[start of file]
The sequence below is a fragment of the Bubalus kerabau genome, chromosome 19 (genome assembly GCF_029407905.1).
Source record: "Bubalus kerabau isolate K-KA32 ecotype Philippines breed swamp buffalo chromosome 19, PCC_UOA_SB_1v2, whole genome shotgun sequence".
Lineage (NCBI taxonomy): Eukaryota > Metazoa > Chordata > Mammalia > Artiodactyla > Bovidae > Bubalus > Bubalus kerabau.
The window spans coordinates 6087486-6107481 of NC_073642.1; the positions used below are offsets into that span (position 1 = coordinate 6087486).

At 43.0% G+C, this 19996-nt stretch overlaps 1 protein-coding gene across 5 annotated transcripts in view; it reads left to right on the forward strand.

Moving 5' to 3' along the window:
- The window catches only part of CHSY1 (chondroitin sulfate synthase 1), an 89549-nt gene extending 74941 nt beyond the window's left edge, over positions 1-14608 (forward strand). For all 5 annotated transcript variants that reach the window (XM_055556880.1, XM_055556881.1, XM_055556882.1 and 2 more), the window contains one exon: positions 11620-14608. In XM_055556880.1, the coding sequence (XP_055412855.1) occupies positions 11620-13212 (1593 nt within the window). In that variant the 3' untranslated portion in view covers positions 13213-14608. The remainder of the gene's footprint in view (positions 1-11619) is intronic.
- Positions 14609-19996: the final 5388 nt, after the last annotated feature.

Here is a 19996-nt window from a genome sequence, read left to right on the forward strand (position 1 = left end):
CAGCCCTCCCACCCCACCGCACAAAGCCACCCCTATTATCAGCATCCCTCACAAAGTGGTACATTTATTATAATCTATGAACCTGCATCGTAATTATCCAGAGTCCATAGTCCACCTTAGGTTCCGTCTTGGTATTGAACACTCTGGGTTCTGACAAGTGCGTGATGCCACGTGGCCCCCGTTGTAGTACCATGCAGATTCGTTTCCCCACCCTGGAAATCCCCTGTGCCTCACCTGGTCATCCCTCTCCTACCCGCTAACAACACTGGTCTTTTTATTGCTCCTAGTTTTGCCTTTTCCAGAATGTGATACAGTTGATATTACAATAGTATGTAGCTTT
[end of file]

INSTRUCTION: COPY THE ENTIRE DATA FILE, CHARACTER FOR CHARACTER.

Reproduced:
The sequence below is a fragment of the Bubalus kerabau genome, chromosome 19 (genome assembly GCF_029407905.1).
Source record: "Bubalus kerabau isolate K-KA32 ecotype Philippines breed swamp buffalo chromosome 19, PCC_UOA_SB_1v2, whole genome shotgun sequence".
Lineage (NCBI taxonomy): Eukaryota > Metazoa > Chordata > Mammalia > Artiodactyla > Bovidae > Bubalus > Bubalus kerabau.
The window spans coordinates 6087486-6107481 of NC_073642.1; the positions used below are offsets into that span (position 1 = coordinate 6087486).

At 43.0% G+C, this 19996-nt stretch overlaps 1 protein-coding gene across 5 annotated transcripts in view; it reads left to right on the forward strand.

Moving 5' to 3' along the window:
- The window catches only part of CHSY1 (chondroitin sulfate synthase 1), an 89549-nt gene extending 74941 nt beyond the window's left edge, over positions 1-14608 (forward strand). For all 5 annotated transcript variants that reach the window (XM_055556880.1, XM_055556881.1, XM_055556882.1 and 2 more), the window contains one exon: positions 11620-14608. In XM_055556880.1, the coding sequence (XP_055412855.1) occupies positions 11620-13212 (1593 nt within the window). In that variant the 3' untranslated portion in view covers positions 13213-14608. The remainder of the gene's footprint in view (positions 1-11619) is intronic.
- Positions 14609-19996: the final 5388 nt, after the last annotated feature.

Here is a 19996-nt window from a genome sequence, read left to right on the forward strand (position 1 = left end):
CAGCCCTCCCACCCCACCGCACAAAGCCACCCCTATTATCAGCATCCCTCACAAAGTGGTACATTTATTATAATCTATGAACCTGCATCGTAATTATCCAGAGTCCATAGTCCACCTTAGGTTCCGTCTTGGTATTGAACACTCTGGGTTCTGACAAGTGCGTGATGCCACGTGGCCCCCGTTGTAGTACCATGCAGATTCGTTTCCCCACCCTGGAAATCCCCTGTGCCTCACCTGGTCATCCCTCTCCTACCCGCTAACAACACTGGTCTTTTTATTGCTCCTAGTTTTGCCTTTTCCAGAATGTGATACAGTTGATATTACAATAGTATGTAGCTTT